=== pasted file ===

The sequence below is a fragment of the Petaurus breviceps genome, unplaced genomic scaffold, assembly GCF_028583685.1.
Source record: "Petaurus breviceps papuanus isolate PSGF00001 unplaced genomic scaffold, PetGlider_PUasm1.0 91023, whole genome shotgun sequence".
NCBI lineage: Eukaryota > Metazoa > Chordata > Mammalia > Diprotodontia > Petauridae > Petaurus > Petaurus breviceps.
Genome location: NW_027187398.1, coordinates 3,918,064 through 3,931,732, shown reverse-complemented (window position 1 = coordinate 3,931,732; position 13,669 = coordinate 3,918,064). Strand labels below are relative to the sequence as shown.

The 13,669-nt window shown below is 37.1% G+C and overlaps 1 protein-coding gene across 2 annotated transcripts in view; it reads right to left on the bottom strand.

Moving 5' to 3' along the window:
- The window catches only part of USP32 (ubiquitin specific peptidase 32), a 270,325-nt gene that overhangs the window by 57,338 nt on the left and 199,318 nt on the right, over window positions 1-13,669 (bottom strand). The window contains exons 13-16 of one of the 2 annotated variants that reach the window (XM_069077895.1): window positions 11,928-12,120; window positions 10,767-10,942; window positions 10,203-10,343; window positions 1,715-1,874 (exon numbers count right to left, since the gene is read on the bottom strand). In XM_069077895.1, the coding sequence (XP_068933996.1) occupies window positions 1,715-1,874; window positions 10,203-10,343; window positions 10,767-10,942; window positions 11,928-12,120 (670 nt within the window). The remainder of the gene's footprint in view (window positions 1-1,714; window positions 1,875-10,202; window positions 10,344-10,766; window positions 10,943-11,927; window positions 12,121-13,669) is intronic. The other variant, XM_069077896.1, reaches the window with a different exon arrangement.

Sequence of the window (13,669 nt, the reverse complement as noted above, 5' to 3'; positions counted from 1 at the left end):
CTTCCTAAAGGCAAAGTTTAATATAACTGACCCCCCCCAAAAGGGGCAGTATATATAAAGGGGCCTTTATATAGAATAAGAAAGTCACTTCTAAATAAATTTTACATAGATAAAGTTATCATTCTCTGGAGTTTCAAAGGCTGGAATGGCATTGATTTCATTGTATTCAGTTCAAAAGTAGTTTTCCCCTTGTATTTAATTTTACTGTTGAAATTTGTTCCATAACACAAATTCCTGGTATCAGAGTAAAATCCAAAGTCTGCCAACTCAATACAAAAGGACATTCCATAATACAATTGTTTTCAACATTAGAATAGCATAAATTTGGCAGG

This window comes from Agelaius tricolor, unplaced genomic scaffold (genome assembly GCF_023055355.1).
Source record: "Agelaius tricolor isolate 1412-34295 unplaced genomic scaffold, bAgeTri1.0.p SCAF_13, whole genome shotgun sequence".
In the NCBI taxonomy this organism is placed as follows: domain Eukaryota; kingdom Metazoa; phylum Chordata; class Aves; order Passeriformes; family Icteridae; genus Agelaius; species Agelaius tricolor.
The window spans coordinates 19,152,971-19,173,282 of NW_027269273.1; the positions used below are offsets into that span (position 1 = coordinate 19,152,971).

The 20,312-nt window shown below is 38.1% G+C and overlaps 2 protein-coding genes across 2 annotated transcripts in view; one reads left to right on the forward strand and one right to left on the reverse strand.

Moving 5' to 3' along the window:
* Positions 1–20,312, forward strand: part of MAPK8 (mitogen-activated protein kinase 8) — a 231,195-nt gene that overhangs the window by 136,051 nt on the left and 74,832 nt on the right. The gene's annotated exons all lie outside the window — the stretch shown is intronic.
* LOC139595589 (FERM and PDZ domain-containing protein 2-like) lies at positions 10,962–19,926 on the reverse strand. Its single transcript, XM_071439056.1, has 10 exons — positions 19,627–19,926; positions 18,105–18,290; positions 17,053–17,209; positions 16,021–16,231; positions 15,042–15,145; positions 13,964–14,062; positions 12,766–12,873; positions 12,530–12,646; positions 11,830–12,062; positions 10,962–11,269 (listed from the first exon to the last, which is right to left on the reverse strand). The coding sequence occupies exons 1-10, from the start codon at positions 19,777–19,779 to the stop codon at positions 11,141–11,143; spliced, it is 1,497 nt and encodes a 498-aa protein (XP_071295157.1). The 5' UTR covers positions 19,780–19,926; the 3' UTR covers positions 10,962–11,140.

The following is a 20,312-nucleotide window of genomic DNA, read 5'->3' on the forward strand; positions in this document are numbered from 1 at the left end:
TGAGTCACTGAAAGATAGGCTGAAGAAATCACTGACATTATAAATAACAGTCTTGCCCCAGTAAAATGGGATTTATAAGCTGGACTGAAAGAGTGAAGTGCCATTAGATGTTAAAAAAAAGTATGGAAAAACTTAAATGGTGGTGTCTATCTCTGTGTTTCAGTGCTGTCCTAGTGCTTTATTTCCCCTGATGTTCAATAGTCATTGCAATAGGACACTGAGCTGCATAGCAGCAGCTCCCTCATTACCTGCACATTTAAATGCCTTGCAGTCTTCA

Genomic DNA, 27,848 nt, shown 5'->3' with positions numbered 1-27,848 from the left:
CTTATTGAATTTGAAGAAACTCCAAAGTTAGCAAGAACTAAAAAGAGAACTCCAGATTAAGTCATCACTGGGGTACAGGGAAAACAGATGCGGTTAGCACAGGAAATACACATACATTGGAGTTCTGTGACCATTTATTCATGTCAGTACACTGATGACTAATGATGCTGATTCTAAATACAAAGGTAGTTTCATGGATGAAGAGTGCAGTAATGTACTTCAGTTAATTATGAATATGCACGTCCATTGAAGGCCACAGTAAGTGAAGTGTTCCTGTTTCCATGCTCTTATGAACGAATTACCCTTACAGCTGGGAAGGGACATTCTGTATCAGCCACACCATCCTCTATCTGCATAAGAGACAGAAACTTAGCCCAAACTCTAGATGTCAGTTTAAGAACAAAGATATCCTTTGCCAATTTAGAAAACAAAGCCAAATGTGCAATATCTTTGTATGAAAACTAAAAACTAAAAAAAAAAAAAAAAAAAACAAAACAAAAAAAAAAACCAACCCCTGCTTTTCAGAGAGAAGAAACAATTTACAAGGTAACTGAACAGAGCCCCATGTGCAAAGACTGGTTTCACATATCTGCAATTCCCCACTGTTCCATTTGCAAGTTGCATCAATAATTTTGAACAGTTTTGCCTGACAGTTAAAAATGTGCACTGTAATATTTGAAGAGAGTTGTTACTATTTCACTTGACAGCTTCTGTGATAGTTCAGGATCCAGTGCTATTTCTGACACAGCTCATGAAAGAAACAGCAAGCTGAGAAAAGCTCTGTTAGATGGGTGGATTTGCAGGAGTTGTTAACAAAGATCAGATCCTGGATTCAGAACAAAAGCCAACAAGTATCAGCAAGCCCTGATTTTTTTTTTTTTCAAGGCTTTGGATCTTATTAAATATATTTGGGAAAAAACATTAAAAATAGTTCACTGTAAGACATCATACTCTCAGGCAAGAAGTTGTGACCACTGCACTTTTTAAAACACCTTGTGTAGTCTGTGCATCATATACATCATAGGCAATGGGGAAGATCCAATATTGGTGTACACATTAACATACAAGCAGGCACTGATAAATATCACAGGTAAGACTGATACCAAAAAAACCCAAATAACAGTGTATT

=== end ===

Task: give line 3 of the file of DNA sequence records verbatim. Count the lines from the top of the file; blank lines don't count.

NCBI lineage: Eukaryota > Metazoa > Chordata > Mammalia > Diprotodontia > Petauridae > Petaurus > Petaurus breviceps.